Steve Heimel, APRN – Anchorage
Trans Canada’s open season for a natural gas pipeline ends tomorrow. The company opened its proposed pipeline for bids from natural gas producers on the North Slope three months ago under the terms of the state’s Alaska Gas Inducement Act, which also guarantees producers ten years of tax stability. A second open season is also underway, put forward by Conoco-Phillips and BP.
Trans Canada Vice President for Alaska Development, Tony Palmer, said today that a number of potential bidders have visited the secure offices the company set up for putting bids together, known as data rooms. All bids will be opened at close of business tomorrow.
Palmer says if there are no bids, he can make that announcement right away, but conditioned bids would take weeks of negotiations, and all of that would have to take place behind the scenes, because of the intensely competitive nature of the industry.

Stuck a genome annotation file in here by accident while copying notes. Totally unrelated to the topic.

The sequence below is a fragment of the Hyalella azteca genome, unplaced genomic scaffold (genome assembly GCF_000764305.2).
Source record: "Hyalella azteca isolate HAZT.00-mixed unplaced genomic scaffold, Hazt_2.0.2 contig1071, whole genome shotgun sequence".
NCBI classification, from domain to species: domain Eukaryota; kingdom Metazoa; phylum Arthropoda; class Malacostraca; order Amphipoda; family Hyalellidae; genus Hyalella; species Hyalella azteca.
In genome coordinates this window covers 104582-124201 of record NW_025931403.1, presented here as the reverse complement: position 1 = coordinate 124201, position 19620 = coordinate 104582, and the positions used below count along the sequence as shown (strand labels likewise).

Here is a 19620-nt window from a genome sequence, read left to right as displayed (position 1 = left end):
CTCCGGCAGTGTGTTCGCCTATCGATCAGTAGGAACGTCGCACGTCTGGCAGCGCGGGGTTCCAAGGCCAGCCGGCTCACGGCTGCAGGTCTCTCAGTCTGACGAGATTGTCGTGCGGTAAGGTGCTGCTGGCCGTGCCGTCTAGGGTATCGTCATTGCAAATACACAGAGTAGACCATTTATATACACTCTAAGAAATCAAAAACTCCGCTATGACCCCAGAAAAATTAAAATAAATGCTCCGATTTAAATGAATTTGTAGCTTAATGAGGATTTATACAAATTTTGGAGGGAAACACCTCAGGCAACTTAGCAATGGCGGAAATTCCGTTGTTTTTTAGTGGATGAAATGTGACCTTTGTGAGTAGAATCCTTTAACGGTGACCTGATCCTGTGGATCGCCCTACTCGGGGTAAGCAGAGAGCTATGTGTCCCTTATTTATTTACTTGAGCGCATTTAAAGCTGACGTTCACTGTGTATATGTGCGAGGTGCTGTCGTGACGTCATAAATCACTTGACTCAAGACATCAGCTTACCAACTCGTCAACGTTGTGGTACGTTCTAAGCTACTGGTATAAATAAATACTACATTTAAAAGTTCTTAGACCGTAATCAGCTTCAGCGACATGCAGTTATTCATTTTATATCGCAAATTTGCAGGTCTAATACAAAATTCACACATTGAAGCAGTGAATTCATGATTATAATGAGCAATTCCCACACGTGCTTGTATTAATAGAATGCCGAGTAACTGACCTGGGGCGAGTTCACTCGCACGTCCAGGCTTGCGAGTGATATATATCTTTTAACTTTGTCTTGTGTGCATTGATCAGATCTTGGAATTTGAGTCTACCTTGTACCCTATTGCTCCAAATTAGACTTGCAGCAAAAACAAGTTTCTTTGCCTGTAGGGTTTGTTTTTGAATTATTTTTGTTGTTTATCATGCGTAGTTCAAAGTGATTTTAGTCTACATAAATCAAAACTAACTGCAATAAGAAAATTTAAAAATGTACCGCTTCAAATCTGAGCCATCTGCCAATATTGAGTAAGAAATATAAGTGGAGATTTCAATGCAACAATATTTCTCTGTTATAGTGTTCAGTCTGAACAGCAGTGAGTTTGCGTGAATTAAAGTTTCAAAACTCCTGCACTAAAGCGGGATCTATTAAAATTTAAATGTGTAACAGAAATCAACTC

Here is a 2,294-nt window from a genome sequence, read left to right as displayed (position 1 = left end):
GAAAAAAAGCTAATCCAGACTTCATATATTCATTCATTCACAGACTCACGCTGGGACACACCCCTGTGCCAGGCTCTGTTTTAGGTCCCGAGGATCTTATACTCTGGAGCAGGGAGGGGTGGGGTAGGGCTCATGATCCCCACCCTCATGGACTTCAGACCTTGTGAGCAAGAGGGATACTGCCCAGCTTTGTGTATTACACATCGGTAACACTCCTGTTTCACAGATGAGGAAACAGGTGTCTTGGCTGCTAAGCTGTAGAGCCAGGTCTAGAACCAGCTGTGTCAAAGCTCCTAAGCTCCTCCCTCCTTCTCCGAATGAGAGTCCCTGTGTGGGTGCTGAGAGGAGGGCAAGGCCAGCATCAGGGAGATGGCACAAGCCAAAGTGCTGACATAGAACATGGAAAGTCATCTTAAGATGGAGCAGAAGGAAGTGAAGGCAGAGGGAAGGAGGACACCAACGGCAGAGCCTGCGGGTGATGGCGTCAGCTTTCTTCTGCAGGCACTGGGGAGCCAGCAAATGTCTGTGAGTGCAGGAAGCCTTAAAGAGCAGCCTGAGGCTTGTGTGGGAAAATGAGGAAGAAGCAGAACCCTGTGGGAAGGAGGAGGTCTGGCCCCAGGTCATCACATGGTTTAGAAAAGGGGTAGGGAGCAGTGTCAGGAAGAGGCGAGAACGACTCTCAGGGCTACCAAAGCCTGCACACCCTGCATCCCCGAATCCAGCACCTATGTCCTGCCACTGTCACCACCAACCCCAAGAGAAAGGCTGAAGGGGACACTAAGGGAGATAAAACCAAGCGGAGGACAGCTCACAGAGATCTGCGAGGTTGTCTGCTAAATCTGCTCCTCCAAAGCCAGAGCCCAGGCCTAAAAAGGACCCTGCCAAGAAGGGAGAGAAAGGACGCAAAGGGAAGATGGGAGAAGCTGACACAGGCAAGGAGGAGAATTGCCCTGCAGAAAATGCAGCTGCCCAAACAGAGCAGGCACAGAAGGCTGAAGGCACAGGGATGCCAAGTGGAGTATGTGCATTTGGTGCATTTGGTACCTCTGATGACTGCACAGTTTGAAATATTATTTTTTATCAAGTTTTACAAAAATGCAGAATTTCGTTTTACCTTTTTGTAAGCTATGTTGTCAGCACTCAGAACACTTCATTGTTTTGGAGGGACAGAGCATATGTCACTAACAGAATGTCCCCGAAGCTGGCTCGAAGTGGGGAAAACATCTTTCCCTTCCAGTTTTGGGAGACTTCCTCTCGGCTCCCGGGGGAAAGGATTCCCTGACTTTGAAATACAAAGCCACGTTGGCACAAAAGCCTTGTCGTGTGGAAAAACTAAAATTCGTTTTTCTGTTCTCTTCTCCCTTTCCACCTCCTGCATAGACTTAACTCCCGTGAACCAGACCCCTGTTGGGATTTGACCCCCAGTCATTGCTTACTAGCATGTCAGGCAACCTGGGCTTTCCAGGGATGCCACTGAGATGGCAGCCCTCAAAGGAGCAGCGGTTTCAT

The Federal Energy Regulatory Commission requires the company to tell all bidders by September first whether it plans to go ahead with the pipeline.
Exxon-Mobil has formed a partnership with Trans Canada, but Palmer says that does not automatically translate into a bid from the North Slope’s largest gas producer.
The Trans Canada proposal allows producers the option to bid to ship their gas through a shorter pipeline to Valdez, as well as to the gas pipeline hub in Alberta. The other proposal – called the “Denali” pipeline – does not contain that option.
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